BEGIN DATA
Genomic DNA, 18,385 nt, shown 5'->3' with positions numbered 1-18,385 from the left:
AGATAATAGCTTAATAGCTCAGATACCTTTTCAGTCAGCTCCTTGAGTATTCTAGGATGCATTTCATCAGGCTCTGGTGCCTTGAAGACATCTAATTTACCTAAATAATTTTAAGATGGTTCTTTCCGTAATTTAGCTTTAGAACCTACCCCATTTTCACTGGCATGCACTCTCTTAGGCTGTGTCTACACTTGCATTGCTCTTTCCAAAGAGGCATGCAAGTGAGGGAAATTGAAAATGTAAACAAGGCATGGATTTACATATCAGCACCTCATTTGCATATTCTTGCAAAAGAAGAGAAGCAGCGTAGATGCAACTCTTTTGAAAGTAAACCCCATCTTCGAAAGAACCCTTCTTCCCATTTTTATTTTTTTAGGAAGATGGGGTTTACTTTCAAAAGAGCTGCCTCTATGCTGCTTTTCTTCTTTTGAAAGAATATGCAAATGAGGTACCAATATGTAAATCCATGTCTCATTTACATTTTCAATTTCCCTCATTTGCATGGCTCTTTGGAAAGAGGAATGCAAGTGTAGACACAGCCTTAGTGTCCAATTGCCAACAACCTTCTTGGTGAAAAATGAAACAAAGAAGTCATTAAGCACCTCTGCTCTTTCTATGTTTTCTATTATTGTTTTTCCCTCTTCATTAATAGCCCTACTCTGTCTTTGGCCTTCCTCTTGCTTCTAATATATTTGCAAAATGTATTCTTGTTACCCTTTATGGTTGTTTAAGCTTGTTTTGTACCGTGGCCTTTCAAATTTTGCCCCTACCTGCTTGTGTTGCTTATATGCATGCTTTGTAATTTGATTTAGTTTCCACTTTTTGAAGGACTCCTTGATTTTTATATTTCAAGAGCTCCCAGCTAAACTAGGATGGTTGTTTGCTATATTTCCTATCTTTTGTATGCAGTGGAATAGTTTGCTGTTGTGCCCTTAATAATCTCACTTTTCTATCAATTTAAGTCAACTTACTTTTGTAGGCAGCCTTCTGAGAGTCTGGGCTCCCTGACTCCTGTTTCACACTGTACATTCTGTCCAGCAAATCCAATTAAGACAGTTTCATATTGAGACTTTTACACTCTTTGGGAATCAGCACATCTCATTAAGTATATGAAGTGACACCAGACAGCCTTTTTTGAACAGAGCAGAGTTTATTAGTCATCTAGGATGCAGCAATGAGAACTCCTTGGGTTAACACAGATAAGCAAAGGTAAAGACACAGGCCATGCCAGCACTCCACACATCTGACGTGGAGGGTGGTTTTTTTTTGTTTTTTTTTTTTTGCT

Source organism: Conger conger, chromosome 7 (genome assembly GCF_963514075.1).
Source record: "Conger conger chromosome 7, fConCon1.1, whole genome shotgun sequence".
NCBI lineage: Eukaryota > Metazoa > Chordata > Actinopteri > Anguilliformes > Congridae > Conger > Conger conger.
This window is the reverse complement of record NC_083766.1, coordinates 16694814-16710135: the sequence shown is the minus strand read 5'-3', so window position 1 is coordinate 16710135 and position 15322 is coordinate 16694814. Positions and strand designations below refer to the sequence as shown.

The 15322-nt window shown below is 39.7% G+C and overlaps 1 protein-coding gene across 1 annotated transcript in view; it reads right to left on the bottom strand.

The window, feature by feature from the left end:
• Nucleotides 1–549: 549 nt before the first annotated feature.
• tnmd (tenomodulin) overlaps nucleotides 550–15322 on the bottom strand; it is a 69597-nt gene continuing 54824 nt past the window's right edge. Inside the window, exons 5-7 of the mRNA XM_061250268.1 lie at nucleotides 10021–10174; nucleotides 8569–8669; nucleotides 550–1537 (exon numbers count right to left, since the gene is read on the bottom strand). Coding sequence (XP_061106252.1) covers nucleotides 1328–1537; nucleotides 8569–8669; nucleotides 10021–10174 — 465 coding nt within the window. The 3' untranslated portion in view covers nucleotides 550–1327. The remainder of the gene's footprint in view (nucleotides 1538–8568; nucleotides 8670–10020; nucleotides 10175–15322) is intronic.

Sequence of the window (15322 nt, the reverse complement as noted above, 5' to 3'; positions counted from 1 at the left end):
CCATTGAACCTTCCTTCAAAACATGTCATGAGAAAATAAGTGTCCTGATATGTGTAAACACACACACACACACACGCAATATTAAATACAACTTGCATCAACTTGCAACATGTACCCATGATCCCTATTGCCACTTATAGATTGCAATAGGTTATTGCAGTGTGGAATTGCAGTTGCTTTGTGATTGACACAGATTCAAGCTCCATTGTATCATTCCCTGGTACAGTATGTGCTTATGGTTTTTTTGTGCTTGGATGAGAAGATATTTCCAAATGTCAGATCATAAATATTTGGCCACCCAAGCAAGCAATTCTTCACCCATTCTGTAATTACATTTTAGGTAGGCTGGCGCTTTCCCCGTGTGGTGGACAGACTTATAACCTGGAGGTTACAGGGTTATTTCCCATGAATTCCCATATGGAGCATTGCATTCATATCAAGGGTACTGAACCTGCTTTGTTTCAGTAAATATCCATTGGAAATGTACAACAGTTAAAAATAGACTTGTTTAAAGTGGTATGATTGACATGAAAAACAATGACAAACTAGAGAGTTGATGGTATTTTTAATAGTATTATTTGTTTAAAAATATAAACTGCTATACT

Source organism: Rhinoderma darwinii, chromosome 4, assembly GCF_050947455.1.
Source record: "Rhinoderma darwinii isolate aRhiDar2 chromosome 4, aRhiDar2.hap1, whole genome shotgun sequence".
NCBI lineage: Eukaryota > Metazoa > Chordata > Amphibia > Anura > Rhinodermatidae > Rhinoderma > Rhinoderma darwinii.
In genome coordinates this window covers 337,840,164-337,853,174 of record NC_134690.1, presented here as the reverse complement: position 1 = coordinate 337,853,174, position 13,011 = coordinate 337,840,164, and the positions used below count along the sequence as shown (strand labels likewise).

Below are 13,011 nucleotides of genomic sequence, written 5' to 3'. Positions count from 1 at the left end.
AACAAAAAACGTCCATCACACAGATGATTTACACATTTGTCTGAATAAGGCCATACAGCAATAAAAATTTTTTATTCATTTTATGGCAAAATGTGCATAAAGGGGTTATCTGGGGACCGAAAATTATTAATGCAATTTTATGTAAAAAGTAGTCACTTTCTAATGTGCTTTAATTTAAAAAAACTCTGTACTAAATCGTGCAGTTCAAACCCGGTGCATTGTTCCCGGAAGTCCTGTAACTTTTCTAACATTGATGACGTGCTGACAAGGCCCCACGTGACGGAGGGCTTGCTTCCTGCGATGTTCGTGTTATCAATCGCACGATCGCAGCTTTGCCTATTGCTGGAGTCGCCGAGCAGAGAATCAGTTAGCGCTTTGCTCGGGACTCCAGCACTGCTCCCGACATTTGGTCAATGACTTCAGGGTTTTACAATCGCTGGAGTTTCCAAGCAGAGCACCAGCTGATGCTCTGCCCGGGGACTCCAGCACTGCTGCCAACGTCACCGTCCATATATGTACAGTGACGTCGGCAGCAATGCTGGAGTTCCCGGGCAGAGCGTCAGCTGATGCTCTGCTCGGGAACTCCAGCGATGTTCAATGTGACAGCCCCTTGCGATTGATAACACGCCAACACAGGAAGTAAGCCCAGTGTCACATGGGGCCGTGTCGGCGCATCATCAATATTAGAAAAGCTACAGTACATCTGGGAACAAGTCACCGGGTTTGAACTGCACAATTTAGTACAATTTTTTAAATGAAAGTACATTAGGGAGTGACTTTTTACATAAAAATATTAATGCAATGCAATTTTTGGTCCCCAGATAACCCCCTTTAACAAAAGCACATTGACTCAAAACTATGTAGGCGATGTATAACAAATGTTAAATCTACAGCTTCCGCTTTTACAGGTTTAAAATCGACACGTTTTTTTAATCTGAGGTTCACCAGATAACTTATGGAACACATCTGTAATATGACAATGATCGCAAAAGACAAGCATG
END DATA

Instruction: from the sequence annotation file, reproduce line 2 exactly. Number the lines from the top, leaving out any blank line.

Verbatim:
AGATAATAGCTTAATAGCTCAGATACCTTTTCAGTCAGCTCCTTGAGTATTCTAGGATGCATTTCATCAGGCTCTGGTGCCTTGAAGACATCTAATTTACCTAAATAATTTTAAGATGGTTCTTTCCGTAATTTAGCTTTAGAACCTACCCCATTTTCACTGGCATGCACTCTCTTAGGCTGTGTCTACACTTGCATTGCTCTTTCCAAAGAGGCATGCAAGTGAGGGAAATTGAAAATGTAAACAAGGCATGGATTTACATATCAGCACCTCATTTGCATATTCTTGCAAAAGAAGAGAAGCAGCGTAGATGCAACTCTTTTGAAAGTAAACCCCATCTTCGAAAGAACCCTTCTTCCCATTTTTATTTTTTTAGGAAGATGGGGTTTACTTTCAAAAGAGCTGCCTCTATGCTGCTTTTCTTCTTTTGAAAGAATATGCAAATGAGGTACCAATATGTAAATCCATGTCTCATTTACATTTTCAATTTCCCTCATTTGCATGGCTCTTTGGAAAGAGGAATGCAAGTGTAGACACAGCCTTAGTGTCCAATTGCCAACAACCTTCTTGGTGAAAAATGAAACAAAGAAGTCATTAAGCACCTCTGCTCTTTCTATGTTTTCTATTATTGTTTTTCCCTCTTCATTAATAGCCCTACTCTGTCTTTGGCCTTCCTCTTGCTTCTAATATATTTGCAAAATGTATTCTTGTTACCCTTTATGGTTGTTTAAGCTTGTTTTGTACCGTGGCCTTTCAAATTTTGCCCCTACCTGCTTGTGTTGCTTATATGCATGCTTTGTAATTTGATTTAGTTTCCACTTTTTGAAGGACTCCTTGATTTTTATATTTCAAGAGCTCCCAGCTAAACTAGGATGGTTGTTTGCTATATTTCCTATCTTTTGTATGCAGTGGAATAGTTTGCTGTTGTGCCCTTAATAATCTCACTTTTCTATCAATTTAAGTCAACTTACTTTTGTAGGCAGCCTTCTGAGAGTCTGGGCTCCCTGACTCCTGTTTCACACTGTACATTCTGTCCAGCAAATCCAATTAAGACAGTTTCATATTGAGACTTTTACACTCTTTGGGAATCAGCACATCTCATTAAGTATATGAAGTGACACCAGACAGCCTTTTTTGAACAGAGCAGAGTTTATTAGTCATCTAGGATGCAGCAATGAGAACTCCTTGGGTTAACACAGATAAGCAAAGGTAAAGACACAGGCCATGCCAGCACTCCACACATCTGACGTGGAGGGTGGTTTTTTTTTGTTTTTTTTTTTTTGCT